Piggate is just a distraction

Piggate is just a distraction

The real scandal is what Cameron is doing to this country.

Rarely does the Westminster bubble provide us with such explosive entertainment as it did last week. When it was alleged that the Prime Minister had “put a private part of his anatomy into a dead pig’s mouth”, social media erupted. Twitter was abuzz with #piggate, #BaeOfPigs, #snoutrage, #Hameron. Charlie Brooker was forced to fend off suggestions that he knew all along; as that eerily prophetic episode of Black Mirror (where a fictional prime minister tries to have sex with a pig) shot to the top of the 4OD charts.

Some of us on the left even allowed ourselves a moment to fantasize about the potential consequences: could this be the end? Surely public opinion wouldn’t stomach such obscenity? At the very least this should put a big dent in Cameron’s personal popularity.

How wrong we were. Perversely, the Daily Mail were doing Cameron a favour when they broke this story because, behind the smokescreen thrown up by revelations of his bestial behaviour, the Prime Minister and his government have had a productive fortnight doing what they do best: decimating the welfare state at the expense of the poorest in society. And we’ve hardly noticed, so caught up have we been in the hilarity of Cameron’s supposed misdemeanours.

Yet it is worth pausing over the significance of the government’s recent activity. The Welfare Bill which is currently going through parliament will abolish child tax credits, lower the benefits cap, and allow future governments to do so again without consulting parliament. According to the Institute for Fiscal Studies, the loss of child tax credits will make 13 million low-income families worse off. The Tories are countering these statistics by cynically changing the legal definition of poverty, and scrapping the government’s commitment to end child poverty by 2020. All this from a government which handed millionaires a £40,000 tax break by cutting the top rate of income tax, and rewards unethical companies with a reduction in corporation tax. So much for “we’re all in this together”.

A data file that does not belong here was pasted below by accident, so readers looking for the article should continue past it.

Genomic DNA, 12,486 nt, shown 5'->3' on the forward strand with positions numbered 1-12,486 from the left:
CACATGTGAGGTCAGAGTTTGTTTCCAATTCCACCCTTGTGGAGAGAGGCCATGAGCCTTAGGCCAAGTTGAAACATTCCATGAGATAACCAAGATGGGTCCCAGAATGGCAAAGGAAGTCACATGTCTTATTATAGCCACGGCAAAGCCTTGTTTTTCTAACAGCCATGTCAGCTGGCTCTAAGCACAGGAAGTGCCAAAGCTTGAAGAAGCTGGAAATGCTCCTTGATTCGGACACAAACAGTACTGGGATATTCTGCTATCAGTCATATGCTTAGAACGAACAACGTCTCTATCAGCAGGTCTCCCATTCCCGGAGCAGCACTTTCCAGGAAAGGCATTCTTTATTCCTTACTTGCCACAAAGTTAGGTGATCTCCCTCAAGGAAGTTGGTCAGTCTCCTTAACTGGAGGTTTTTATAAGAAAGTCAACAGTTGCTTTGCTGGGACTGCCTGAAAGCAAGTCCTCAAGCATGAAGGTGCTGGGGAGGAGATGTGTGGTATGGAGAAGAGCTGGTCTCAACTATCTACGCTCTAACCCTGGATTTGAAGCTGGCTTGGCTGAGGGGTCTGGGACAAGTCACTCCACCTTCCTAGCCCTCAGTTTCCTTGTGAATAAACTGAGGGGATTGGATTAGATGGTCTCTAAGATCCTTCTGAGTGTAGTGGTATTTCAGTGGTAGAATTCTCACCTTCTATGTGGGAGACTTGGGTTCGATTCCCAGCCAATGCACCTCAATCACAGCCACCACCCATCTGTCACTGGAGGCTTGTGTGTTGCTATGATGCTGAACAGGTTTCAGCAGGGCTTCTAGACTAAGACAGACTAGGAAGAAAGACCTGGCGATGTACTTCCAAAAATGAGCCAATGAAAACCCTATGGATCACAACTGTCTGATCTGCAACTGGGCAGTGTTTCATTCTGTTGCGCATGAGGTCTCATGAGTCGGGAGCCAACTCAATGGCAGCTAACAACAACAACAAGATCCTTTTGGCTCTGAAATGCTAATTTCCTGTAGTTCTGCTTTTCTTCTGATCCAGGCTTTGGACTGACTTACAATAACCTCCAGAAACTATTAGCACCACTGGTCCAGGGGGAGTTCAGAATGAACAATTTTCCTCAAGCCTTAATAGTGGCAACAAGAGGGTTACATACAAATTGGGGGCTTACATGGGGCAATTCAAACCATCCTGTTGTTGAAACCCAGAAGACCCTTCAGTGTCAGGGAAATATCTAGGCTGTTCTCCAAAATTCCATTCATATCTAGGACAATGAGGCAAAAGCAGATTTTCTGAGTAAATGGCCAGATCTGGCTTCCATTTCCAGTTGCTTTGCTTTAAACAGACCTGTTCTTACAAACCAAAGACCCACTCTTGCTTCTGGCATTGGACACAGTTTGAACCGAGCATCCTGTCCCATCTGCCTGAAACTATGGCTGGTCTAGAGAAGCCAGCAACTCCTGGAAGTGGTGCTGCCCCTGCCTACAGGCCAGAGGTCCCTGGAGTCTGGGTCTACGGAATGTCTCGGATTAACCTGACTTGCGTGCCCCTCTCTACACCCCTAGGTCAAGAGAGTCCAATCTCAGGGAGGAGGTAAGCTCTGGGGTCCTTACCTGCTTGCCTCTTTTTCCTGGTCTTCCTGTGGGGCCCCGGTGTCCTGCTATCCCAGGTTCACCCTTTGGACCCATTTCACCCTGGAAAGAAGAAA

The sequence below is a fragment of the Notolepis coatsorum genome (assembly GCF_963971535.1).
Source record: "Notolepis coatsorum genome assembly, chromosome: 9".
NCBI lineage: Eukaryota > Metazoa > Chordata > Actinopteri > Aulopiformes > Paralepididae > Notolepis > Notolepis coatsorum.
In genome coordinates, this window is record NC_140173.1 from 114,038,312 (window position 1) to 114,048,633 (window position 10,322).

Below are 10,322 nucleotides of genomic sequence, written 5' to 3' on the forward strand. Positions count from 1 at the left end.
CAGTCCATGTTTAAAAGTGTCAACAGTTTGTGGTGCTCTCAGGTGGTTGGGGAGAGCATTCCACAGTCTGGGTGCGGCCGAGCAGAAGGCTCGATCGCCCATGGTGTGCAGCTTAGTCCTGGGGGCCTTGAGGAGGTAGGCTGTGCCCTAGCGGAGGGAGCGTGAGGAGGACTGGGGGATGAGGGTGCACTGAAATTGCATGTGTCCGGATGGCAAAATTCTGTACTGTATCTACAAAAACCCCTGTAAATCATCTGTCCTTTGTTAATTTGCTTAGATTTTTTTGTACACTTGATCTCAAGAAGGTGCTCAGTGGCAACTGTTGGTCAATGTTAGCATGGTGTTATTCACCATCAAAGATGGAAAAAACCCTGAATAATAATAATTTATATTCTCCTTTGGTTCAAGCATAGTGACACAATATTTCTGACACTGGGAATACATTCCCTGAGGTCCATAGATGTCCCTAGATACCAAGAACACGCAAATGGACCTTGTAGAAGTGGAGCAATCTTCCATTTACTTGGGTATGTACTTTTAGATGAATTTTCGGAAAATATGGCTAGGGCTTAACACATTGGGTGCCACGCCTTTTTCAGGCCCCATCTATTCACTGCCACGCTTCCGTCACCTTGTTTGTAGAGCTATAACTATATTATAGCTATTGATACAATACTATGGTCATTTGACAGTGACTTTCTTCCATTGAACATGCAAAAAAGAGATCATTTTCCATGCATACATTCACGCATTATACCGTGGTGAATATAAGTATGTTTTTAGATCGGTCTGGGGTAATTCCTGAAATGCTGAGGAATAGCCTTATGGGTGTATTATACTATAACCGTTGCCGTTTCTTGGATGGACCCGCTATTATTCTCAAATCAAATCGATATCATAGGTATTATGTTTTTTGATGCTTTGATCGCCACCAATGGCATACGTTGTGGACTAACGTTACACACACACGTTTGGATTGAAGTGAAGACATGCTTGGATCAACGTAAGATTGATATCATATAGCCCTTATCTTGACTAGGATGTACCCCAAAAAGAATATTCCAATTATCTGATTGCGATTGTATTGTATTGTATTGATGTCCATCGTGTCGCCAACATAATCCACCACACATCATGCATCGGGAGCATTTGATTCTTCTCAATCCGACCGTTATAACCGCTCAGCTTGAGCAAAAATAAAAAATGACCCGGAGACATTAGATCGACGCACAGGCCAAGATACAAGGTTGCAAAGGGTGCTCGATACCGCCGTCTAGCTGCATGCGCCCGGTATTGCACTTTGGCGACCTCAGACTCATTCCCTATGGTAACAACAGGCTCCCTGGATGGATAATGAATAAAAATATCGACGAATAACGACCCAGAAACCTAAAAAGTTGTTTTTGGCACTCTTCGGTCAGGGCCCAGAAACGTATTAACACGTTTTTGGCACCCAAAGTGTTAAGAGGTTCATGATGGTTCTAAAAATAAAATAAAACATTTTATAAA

The NHS also took a big hit this week with the confirmation of a new contract for junior doctors, which will see them working longer more unsociable hours, and some will have their income cut by up to 40%. If you’re a parent, the prospects are even worse: slower income progression for part-time junior doctors or those who have time off means that predominantly women will be punished for taking maternity leave or time off to raise children. The consequences of such a punitive new contract could be devastating: a potentially huge exodus of junior doctors – 3,500 applied to work abroad in the ten days following the announcement – from departments such as geriatrics, which already gains 48% fewer staff than it needs each year.

This whole episode about the pig plays into a wider narrative purveyed by the government and the media. They use celebrity gossip and salacious stories to distract us from important issues. They run endless scare-stories about immigrants and “benefit cheats” to divert our anger away from those with responsibility at the top and towards the vulnerable. So yes, Piggate is hilarious. But let’s not forget that while Cameron laughs off this scandal, poor families, people on benefits, and NHS staff, are suffering immeasurably at his hands.

Finn McKay 

Image property of The Sun

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